How the action in the oil market is weighing on the broader stock market
Energy market is a nightmare nowadays.
Natural Gas markethad no mercy for traders shorting natural gas; last week, on Wednesday, natural gas shot up 18 percent to the highest since 2014, on the back of forecasts about cold weather that drove traders into a frenzy as they bought more gas to cover their short positions, probably opened on reports of ample supply in the United States. A high volatility in the market was seen. Prices hit 4.88 and retraced towards 3.90 in one day.
The other nightmare is Crude Oil markets.Crude oil prices hit a new one-year low today on fears of a supply glut and a slowing economy. Uncertanity goes on.
And we see a sell of on the stock markets.
Extreme volatility in the energy market could be one of the less obvious causes of the stock market’s broad-based sell-off as the Dow Jones Industrial Average erased its gains for the year.
You can’t understand this breakdown in the stock market unless you recognize that we’re seeing some spillover from the carnage in the oil futures
An interesting approach from Jim Crammer comes out. This is a well known but not seldom told story.
“You have tons of money managers with staggering losses in, say, the oil futures,” Cramer said on “Mad Money.” “If their investors want out or they just need to raise capital to meet the broker’s margin calls, they need to sell something, and that often is stocks.”
Oil prices fell sharply Tuesday on fears of a supply glut and a slowing economy, with U.S. West Texas Intermediate crude hitting a one-year low. Crude futures have dropped dramatically in the last month as U.S. crude prices plunged as much as 30 percent from a four-year high.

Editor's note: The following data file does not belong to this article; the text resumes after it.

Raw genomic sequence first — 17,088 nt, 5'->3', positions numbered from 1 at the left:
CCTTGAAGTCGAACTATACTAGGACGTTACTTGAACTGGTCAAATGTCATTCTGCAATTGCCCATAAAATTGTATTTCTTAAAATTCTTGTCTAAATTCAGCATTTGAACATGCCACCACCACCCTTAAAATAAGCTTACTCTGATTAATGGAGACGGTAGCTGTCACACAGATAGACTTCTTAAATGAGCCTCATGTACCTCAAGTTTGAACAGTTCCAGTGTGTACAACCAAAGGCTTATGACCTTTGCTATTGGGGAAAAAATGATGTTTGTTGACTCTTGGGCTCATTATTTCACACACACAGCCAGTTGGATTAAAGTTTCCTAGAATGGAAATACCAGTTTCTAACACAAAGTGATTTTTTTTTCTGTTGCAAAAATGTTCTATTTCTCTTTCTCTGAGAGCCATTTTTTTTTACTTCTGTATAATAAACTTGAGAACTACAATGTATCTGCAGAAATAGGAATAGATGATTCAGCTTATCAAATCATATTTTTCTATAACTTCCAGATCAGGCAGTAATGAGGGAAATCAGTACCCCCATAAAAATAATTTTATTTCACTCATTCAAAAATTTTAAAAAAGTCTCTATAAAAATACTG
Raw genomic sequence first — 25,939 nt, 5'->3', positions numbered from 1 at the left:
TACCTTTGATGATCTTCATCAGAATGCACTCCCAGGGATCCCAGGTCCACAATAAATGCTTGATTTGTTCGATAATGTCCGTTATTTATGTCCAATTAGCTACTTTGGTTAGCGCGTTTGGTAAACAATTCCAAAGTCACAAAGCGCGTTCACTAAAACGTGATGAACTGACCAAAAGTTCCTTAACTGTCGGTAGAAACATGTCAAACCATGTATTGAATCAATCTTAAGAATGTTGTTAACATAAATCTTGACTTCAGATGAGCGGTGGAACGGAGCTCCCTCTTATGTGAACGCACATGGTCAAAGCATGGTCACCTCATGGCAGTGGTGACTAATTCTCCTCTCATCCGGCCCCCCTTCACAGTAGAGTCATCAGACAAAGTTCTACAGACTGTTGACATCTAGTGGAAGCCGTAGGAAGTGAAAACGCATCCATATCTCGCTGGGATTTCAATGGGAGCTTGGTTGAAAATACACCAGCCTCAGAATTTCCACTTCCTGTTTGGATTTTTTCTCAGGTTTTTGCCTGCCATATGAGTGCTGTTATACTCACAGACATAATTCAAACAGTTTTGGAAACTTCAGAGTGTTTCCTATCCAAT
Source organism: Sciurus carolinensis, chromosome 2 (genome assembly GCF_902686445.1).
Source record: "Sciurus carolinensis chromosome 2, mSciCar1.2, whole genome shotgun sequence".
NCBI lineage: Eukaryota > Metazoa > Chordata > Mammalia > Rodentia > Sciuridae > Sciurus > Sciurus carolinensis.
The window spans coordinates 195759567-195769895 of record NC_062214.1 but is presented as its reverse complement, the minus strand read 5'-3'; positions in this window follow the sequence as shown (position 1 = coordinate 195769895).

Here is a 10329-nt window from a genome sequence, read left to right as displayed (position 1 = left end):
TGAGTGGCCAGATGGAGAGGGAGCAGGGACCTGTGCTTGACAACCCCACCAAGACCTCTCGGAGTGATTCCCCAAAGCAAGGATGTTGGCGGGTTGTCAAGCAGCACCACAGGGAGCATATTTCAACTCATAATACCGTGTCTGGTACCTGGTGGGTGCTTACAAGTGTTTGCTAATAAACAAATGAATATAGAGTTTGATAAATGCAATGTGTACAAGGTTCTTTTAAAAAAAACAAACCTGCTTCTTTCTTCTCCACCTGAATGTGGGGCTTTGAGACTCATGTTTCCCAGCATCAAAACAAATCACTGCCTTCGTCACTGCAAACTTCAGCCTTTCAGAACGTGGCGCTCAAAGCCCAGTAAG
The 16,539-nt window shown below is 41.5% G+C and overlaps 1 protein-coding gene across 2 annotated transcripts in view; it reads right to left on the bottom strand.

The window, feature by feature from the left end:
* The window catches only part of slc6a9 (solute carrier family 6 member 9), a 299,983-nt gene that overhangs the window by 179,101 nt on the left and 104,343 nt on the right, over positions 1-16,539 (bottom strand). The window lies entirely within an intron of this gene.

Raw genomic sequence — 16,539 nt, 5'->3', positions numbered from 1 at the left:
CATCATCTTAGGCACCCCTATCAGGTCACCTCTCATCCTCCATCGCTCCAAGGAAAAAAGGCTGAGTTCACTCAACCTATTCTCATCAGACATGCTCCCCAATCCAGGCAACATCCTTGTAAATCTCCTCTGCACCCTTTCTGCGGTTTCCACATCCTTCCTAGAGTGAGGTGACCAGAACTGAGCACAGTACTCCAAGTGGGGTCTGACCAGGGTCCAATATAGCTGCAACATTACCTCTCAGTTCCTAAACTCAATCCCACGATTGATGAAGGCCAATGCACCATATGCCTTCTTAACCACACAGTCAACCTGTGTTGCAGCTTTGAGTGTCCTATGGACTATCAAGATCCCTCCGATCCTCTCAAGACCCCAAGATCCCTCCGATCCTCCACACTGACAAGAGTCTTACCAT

Garner, the co-founder of DeCarley Trading and author of Higher Probability Commodity Trading, “believes much of the recent weakness in equities can actually be blamed on shortsighted managers liquidating stocks to pay for these commodity market margin calls,” Cramer said. “By the way, that’s why you should never, ever buy anything on margin.”
According to the Commodity Futures Trading Commission’s “Commitments of Traders” report, money managers, small speculators and commercial hedgers still have substantial long positions in West Texas crude futures.
“This has been a very crowded trade for a long time. That’s why Garner’s been warning us nearly all year that lower oil prices could be in the cards,” Cramer said. “Large speculators were net long roughly 230,000 contracts as of this latest reading. […] That’s down dramatically from 730,000 at the peak — the largest net long position, by the way, in history (how wrong were those people?) — it’s not down enough to make Garner believe we’re ready to bottom.”
Personally, I do not believe that we have seen the bottom yet. OPEC meeting will determine the fresh direction of the prices.
I will keep you updated…
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